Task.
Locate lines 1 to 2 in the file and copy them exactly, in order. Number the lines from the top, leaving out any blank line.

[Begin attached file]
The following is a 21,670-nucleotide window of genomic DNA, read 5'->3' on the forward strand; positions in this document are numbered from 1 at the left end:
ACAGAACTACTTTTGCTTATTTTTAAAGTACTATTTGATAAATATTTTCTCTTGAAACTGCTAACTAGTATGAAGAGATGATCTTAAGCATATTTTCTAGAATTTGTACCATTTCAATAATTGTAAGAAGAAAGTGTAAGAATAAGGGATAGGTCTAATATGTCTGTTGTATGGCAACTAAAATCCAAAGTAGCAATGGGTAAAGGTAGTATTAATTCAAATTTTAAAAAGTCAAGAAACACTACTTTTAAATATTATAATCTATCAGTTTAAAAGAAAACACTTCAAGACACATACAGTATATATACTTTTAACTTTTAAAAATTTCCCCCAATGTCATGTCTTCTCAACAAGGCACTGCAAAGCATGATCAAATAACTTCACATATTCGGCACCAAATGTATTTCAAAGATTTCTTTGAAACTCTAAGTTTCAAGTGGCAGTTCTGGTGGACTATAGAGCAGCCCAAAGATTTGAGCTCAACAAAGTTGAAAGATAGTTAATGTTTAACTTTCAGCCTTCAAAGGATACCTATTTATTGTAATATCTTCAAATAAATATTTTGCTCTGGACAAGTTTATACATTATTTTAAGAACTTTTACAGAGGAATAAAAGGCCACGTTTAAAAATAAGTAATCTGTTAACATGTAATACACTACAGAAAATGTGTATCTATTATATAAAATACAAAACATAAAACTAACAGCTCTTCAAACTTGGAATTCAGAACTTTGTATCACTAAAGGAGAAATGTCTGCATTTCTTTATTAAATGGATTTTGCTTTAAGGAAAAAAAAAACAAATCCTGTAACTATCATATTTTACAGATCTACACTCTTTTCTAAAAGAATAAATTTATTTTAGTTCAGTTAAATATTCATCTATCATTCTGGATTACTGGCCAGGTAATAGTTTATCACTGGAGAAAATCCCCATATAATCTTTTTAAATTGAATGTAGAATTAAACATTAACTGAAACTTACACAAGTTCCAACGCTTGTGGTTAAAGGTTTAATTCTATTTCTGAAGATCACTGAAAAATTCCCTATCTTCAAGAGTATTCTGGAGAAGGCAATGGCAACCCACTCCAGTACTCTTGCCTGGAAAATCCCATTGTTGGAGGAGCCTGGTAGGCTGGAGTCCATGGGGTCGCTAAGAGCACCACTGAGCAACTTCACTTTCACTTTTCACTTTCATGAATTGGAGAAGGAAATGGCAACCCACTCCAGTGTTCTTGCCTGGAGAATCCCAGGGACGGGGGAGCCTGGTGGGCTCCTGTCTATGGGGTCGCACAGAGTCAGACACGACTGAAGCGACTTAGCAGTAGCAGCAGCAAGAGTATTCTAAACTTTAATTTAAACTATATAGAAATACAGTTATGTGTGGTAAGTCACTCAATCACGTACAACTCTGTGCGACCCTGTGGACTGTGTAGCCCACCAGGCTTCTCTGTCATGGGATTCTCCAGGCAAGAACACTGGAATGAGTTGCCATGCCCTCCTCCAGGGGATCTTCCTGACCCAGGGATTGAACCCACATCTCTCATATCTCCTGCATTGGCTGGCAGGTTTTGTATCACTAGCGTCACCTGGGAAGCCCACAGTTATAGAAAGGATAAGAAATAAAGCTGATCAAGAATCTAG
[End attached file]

The following is a 21,670-nucleotide window of genomic DNA, read 5'->3' on the forward strand; positions in this document are numbered from 1 at the left end:
ACAGAACTACTTTTGCTTATTTTTAAAGTACTATTTGATAAATATTTTCTCTTGAAACTGCTAACTAGTATGAAGAGATGATCTTAAGCATATTTTCTAGAATTTGTACCATTTCAATAATTGTAAGAAGAAAGTGTAAGAATAAGGGATAGGTCTAATATGTCTGTTGTATGGCAACTAAAATCCAAAGTAGCAATGGGTAAAGGTAGTATTAATTCAAATTTTAAAAAGTCAAGAAACACTACTTTTAAATATTATAATCTATCAGTTTAAAAGAAAACACTTCAAGACACATACAGTATATATACTTTTAACTTTTAAAAATTTCCCCCAATGTCATGTCTTCTCAACAAGGCACTGCAAAGCATGATCAAATAACTTCACATATTCGGCACCAAATGTATTTCAAAGATTTCTTTGAAACTCTAAGTTTCAAGTGGCAGTTCTGGTGGACTATAGAGCAGCCCAAAGATTTGAGCTCAACAAAGTTGAAAGATAGTTAATGTTTAACTTTCAGCCTTCAAAGGATACCTATTTATTGTAATATCTTCAAATAAATATTTTGCTCTGGACAAGTTTATACATTATTTTAAGAACTTTTACAGAGGAATAAAAGGCCACGTTTAAAAATAAGTAATCTGTTAACATGTAATACACTACAGAAAATGTGTATCTATTATATAAAATACAAAACATAAAACTAACAGCTCTTCAAACTTGGAATTCAGAACTTTGTATCACTAAAGGAGAAATGTCTGCATTTCTTTATTAAATGGATTTTGCTTTAAGGAAAAAAAAAACAAATCCTGTAACTATCATATTTTACAGATCTACACTCTTTTCTAAAAGAATAAATTTATTTTAGTTCAGTTAAATATTCATCTATCATTCTGGATTACTGGCCAGGTAATAGTTTATCACTGGAGAAAATCCCCATATAATCTTTTTAAATTGAATGTAGAATTAAACATTAACTGAAACTTACACAAGTTCCAACGCTTGTGGTTAAAGGTTTAATTCTATTTCTGAAGATCACTGAAAAATTCCCTATCTTCAAGAGTATTCTGGAGAAGGCAATGGCAACCCACTCCAGTACTCTTGCCTGGAAAATCCCATTGTTGGAGGAGCCTGGTAGGCTGGAGTCCATGGGGTCGCTAAGAGCACCACTGAGCAACTTCACTTTCACTTTTCACTTTCATGAATTGGAGAAGGAAATGGCAACCCACTCCAGTGTTCTTGCCTGGAGAATCCCAGGGACGGGGGAGCCTGGTGGGCTCCTGTCTATGGGGTCGCACAGAGTCAGACACGACTGAAGCGACTTAGCAGTAGCAGCAGCAAGAGTATTCTAAACTTTAATTTAAACTATATAGAAATACAGTTATGTGTGGTAAGTCACTCAATCACGTACAACTCTGTGCGACCCTGTGGACTGTGTAGCCCACCAGGCTTCTCTGTCATGGGATTCTCCAGGCAAGAACACTGGAATGAGTTGCCATGCCCTCCTCCAGGGGATCTTCCTGACCCAGGGATTGAACCCACATCTCTCATATCTCCTGCATTGGCTGGCAGGTTTTGTATCACTAGCGTCACCTGGGAAGCCCACAGTTATAGAAAGGATAAGAAATAAAGCTGATCAAGAATCTAG